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HRC head: No list of foreign funds prepared to give money to NGOs

January 30, 2014, 12:14 UTC+3 MOSCOW
There are instructions from the Russian president to work out proposals to hold an international investment forum of donors to support socially-oriented NGOs
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Head of the presidential Council for Civil Society and Human Rights Mikhail Fedotov

Head of the presidential Council for Civil Society and Human Rights Mikhail Fedotov

© ITAR-TASS

MOSCOW, January 30. /ITAR-TASS/. The presidential Council for Civil Society and Human Rights is not preparing a draft list of foreign charity organizations, from which Russian NGOs may receive money without fear to be numbered among foreign agents.

"I have not seen such a draft. And such a possibility does not seem convincing to me," the council's head Mikhail Fedotov told Itar-Tass, commenting on media reports that the document was worked out by the council and the presidential administration in the course of preparation for an international charity investment forum.

"The point is not from whom to receive, but for what activities. We agree with the position of the Prosecutor General's Office, which believes the notion of political activities with regard to NGOs is vague," the council chairman noted.

According to him, there are instructions from the Russian president to work out proposals to hold an international investment forum of donors to support socially-oriented NGOs. But it is a long way. It is early to say when the forum will be held. Its concept is being prepared now, Fedotov explained.

"Favorable conditions must be created for organizations ready to invest in our NGOs. Russian NGOs have to compete with foreign organizations to receive funds. We have scared foreign charity donors. It is more comfortable for them in countries of Africa, Asia and Latin America, in countries where their aid will be received with gratitude," the Human Rights Council head concluded.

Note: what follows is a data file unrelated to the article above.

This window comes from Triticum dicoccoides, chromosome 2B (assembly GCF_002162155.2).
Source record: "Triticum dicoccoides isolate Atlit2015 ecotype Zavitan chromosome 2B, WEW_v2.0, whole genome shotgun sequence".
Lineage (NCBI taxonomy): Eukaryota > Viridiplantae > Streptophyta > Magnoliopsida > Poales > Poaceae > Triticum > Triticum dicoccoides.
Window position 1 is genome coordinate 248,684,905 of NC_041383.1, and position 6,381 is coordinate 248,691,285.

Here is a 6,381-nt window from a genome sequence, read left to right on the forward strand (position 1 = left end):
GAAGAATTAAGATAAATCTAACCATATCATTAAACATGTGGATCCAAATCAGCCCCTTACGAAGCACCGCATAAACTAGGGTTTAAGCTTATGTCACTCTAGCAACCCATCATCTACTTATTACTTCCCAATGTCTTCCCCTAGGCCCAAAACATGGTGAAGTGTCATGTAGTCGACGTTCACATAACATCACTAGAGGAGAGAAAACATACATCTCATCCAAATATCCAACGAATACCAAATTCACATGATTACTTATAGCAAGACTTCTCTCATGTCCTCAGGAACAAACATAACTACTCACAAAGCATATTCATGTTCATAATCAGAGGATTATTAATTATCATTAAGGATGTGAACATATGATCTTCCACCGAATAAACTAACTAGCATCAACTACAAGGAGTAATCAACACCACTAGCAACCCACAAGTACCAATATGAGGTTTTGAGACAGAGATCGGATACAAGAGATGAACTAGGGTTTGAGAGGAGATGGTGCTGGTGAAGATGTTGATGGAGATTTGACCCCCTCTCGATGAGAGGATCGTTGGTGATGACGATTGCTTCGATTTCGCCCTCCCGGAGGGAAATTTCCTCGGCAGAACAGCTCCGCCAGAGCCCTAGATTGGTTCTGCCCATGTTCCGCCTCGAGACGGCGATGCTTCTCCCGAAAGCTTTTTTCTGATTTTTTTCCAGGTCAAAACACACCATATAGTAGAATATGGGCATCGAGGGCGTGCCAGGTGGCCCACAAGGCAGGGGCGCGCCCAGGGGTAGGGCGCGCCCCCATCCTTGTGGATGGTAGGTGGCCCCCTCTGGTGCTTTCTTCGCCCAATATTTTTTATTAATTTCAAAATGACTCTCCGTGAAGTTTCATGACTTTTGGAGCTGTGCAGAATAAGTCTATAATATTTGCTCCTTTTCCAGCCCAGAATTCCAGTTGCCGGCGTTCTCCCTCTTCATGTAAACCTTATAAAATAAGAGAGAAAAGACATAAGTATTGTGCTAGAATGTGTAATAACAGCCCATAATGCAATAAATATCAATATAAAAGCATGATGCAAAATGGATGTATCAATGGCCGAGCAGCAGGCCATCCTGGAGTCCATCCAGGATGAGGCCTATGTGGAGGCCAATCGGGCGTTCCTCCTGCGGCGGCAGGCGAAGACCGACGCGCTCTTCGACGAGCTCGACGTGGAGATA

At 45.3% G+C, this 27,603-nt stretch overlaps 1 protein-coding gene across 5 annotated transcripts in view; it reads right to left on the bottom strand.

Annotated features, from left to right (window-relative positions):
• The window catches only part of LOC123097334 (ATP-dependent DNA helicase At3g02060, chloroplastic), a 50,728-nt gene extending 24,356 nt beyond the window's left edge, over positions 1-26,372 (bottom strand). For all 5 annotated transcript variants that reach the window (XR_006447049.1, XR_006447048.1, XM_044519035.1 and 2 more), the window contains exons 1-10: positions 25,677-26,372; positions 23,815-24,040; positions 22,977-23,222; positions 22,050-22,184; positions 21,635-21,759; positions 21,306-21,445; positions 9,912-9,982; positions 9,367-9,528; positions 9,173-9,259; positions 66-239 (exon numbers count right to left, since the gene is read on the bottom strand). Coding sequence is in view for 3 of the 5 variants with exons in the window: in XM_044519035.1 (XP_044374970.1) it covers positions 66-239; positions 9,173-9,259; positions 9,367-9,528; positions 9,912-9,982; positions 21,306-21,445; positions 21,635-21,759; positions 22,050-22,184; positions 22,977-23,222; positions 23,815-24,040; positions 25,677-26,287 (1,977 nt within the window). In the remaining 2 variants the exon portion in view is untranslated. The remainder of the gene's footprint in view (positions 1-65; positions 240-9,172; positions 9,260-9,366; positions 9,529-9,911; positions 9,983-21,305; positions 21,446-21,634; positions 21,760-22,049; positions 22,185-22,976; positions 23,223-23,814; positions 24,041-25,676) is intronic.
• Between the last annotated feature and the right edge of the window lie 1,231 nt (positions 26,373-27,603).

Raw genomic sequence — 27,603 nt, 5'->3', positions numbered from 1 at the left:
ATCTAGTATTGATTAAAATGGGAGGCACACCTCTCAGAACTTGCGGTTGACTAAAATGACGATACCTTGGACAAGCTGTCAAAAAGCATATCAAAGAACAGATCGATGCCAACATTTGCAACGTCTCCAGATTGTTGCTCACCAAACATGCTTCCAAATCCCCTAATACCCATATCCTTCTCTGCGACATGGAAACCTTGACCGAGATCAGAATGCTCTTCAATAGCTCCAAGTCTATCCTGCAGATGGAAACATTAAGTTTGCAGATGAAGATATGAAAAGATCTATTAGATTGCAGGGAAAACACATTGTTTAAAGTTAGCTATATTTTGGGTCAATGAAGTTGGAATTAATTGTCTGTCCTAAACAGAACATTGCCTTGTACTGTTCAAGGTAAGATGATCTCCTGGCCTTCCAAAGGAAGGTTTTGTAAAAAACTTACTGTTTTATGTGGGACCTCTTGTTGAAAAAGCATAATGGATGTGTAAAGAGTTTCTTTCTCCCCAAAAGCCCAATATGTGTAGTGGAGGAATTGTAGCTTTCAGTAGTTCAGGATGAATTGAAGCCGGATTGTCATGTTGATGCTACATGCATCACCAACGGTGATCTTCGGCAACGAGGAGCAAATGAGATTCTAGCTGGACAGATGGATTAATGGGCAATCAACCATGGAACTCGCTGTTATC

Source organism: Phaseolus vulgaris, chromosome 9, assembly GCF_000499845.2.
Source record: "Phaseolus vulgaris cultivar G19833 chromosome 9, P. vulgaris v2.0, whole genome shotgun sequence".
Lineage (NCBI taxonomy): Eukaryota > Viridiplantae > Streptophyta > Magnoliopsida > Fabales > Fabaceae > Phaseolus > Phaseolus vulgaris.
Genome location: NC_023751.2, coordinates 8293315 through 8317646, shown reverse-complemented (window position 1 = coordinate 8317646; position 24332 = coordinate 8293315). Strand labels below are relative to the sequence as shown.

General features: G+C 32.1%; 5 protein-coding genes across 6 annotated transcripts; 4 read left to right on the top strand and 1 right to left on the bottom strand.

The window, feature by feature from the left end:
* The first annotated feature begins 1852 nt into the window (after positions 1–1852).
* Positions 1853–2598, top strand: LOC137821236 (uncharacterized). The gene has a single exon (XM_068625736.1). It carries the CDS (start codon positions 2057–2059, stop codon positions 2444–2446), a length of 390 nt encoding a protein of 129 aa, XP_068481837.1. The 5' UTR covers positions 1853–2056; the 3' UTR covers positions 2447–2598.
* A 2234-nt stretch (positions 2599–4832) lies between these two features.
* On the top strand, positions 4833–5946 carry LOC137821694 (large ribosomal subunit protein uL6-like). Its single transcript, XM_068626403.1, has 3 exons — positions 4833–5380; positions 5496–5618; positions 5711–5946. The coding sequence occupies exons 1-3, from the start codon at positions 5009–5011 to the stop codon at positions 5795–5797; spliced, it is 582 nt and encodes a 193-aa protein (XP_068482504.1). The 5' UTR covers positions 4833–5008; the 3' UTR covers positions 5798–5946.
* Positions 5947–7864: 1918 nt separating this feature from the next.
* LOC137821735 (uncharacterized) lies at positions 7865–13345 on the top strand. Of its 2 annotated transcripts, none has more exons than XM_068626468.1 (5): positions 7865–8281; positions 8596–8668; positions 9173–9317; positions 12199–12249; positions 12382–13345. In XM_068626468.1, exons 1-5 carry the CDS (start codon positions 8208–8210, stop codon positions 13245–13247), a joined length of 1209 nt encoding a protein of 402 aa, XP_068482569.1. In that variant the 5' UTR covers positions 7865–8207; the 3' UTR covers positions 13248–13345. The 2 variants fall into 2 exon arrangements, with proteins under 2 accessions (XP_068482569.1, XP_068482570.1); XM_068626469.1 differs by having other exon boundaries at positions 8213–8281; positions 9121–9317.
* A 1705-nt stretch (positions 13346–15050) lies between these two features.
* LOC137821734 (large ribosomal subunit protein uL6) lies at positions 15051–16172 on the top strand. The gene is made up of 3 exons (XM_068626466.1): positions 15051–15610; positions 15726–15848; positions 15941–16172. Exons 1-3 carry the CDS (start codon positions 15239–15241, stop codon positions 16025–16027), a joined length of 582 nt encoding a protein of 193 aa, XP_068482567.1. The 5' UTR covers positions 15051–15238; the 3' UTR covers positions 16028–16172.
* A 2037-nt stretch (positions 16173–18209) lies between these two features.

Grants from foreign sponspors

Russia’s Izvestia newspaper wrote on Thursday that beginning next year non-governmental organizations would be allowed to apply for grants from foreign sponsors. The Council for Human Rights together with the presidential administration has decided how to settle the problem of lack of funds for NGOs without the risk for human rights organizations to be numbered among foreign agents. A special charity investment forum is planned to be held this year to present foreign foundations that suit Russian authorities. As a result of the forum work, a list of foreign donors will be compiled, cooperation with which will not lead to the foreign agent status to be attached to NGOs, the daily says.

The forum will be organized by the Human Rights Council. Its main goal is to attract foreign and international charity funds for social projects of Russian non-governmental organizations. NGOs that will receive funds from those foreign foundations that will be among forum participants will not risk being called foreign agents.

However, there must be no access to Russia for foundations that under the guise of social projects channeled funds into Russian organizations with the aim of destabilizing the political situation in the country, factually sponsoring opposition anti-government forces. Money received by NGOs from foreign grant operators will be really aimed at social needs, Izvestia cites a source of the presidential Human Rights Council as saying.

Attracting investors on forum

A HRC member, Yelena Topoleva-Soldunova told the Izvestia that the president had instructed the council to consider holding an investment forum to attract foreign investors. The council must make a report to the head of state by April 1.

"There is an idea to hold a forum with the help of which to increase foreign investments in socially-oriented projects. These may be projects of Russian and foreign donors," the council member said.

Topoleva-Soldunova believes the main task is to change the atmosphere around Russian NGOs and foreign donors. "The law on foreign agents has created an unfavorable situation when any foreign support is viewed as blameworthy and harmful, but we want to change the attitude to it," she noted.

 

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